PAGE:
The meeting, long disputed, led nowhere. Human resources leaders said they recommended placing Brame on administrative leave, taking his badge and gun. City attorneys said they heard no such recommendation.

Reached by The News Tribune that day, Brame denied allegations of abuse. Through her attorney, Crystal declined to comment. Corpuz told The News Tribune he would not investigate the chief.

“I’m not interested in investigating any civil proceedings that he is going though at this time,” Corpuz said that day. “There haven’t been any discussions (about an investigation) or complaints from within the department.”

That night, Brame returned from Las Vegas. Lt. Bob Sheehan, a longtime ally of Brame’s, picked up the chief at the airport. On the way home, Brame returned to his favorite subject: his divorce.

Sheehan dropped the chief off and called Corpuz.

“This babying of Brame needs to stop,” Sheehan said, adding that if Corpuz wouldn’t do something, he would.

“That’s fine,” he recalled Corpuz saying. “Somebody needs to do that.”

The shootings came the next day. As the news spread across the city, police spokesman Jim Mattheis drove Corpuz to the crime scene: a drugstore parking lot in Gig Harbor, where the chief fired the fatal shots.

In a 2003 interview, Mattheis recalled Corpuz asking a question:

“Why would he do this?”

[police officer involved domestic violence oidv intimate partner violence ipv abuse law enforcement public safety lethal fatality fatalities murder suicide Washington state politics]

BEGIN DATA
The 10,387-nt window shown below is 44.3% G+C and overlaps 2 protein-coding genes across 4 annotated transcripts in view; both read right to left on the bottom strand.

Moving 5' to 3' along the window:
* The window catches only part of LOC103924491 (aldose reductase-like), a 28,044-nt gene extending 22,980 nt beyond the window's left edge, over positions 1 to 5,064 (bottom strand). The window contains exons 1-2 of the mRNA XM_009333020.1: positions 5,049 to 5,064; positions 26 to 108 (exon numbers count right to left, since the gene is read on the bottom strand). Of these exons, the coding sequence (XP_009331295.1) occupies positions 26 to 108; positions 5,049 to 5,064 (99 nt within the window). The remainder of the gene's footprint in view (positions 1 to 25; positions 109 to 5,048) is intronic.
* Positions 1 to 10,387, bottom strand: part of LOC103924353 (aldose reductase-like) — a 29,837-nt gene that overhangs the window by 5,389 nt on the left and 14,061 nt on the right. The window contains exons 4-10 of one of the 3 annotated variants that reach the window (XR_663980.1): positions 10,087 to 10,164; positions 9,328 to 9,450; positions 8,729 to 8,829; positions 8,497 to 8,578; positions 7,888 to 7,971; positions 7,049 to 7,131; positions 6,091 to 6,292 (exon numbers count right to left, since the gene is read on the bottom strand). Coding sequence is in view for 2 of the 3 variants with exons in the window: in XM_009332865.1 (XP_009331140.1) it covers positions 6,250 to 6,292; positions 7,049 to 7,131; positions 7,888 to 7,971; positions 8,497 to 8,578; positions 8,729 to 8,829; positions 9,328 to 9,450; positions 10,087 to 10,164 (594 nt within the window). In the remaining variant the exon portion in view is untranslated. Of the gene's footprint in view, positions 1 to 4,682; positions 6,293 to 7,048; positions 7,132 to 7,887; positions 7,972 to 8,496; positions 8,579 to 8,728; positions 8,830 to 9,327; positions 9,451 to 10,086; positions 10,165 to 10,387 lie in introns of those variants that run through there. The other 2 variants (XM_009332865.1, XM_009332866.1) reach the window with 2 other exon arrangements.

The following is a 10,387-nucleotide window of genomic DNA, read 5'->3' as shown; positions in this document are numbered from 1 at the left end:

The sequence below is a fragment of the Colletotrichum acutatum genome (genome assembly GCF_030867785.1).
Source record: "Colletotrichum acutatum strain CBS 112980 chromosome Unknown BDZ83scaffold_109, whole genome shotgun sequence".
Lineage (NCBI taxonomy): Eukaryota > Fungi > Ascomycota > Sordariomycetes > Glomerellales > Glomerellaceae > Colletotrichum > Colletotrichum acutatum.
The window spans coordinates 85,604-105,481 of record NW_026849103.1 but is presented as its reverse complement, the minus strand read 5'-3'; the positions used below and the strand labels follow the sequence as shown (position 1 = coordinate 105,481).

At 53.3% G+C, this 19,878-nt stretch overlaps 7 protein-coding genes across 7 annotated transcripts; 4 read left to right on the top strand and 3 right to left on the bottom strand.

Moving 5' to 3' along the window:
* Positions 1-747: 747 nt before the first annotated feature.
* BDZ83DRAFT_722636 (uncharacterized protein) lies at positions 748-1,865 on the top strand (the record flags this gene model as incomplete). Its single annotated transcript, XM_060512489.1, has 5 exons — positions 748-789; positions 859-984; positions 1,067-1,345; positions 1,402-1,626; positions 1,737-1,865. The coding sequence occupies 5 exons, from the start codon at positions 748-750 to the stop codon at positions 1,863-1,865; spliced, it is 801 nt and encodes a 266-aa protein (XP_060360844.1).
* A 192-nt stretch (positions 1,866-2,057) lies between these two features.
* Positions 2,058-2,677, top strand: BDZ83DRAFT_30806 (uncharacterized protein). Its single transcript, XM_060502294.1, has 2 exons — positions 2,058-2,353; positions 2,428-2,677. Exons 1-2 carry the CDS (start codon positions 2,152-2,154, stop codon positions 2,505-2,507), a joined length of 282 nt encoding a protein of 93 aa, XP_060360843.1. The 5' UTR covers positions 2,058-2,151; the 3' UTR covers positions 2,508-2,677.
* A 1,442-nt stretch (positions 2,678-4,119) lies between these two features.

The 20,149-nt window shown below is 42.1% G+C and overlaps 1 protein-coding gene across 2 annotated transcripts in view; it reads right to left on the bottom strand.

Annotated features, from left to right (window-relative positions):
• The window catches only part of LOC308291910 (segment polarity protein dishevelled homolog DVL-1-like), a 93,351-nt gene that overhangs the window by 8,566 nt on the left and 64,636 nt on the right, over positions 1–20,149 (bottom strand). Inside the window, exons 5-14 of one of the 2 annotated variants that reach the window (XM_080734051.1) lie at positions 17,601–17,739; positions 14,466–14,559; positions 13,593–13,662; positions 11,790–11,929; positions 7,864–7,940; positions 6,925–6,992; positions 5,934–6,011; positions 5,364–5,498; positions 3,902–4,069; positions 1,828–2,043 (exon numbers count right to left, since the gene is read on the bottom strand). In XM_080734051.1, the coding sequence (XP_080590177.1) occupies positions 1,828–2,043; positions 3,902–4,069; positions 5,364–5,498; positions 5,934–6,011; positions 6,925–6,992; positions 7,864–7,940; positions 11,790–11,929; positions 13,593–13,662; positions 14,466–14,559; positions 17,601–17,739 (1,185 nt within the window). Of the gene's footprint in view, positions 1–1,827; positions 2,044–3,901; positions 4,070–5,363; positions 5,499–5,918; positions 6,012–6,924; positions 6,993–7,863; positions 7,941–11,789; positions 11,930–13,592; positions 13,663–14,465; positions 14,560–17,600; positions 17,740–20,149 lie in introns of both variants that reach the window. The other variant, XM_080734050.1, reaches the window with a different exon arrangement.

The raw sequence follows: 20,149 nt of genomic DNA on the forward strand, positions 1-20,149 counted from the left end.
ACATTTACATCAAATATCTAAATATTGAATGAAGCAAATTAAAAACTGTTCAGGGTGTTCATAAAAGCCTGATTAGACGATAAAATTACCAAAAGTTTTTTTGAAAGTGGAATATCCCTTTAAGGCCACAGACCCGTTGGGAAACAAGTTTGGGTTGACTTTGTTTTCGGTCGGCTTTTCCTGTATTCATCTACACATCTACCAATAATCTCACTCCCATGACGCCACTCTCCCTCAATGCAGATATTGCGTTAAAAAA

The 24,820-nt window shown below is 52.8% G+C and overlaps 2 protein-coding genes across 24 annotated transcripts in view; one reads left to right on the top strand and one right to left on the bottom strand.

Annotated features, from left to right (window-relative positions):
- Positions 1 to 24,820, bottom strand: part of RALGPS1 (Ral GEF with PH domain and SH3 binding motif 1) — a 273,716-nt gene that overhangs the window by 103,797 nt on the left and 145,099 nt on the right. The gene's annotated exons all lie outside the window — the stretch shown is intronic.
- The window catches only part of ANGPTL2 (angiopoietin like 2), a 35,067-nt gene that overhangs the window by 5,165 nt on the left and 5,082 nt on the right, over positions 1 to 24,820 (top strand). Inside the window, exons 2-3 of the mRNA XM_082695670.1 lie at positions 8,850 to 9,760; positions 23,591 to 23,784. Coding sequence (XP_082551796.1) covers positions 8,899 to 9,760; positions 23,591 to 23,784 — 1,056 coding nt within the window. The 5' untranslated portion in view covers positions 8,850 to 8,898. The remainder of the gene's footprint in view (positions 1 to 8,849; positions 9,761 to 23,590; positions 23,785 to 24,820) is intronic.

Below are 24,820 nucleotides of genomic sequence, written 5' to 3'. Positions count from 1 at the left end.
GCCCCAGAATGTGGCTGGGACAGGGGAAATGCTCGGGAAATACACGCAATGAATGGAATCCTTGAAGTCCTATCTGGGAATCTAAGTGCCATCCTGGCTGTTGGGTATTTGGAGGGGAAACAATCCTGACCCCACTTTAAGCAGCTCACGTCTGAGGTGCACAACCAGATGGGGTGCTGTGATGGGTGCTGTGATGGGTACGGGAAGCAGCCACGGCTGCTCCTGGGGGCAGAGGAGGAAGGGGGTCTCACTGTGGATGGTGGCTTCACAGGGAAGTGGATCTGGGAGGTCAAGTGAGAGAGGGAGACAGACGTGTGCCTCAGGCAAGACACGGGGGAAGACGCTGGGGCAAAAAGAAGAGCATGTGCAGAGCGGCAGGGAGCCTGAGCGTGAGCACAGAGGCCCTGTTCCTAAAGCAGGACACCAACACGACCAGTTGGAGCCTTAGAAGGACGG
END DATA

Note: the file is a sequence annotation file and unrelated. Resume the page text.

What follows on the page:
Wednesday, April 10, 2013

[FL] Sheriff's Detective Rauber arrested on Battery Domestic Violence

20 year veteran Flagler County Sheriff’s Office Detective Ronn Rauber was arrested after an argument with his roommate ex-wife was alleged to have turned violent. Rauber was booked into the Flagler County jail charged with misdemeanor battery with bail set at $2,500, and was suspended without pay. His ex-wife called 911 and said Rauber had  assaulted her, yelled (stuff?), and was breaking things in the house - in front of their children. The ex-wife refused to sign charges against him, and opted to not have the redness of the skin on her chest photographed. She said afterwards she didn't know how that redness got there or why her shirt was "in disarray". However (YAY) Rauber was still arrested and charged with battery-domestic violence based on the audio recording from the 911 call.

I'm still thinking - what he [allegedly] yelled matters.
Threats would be a separate charge.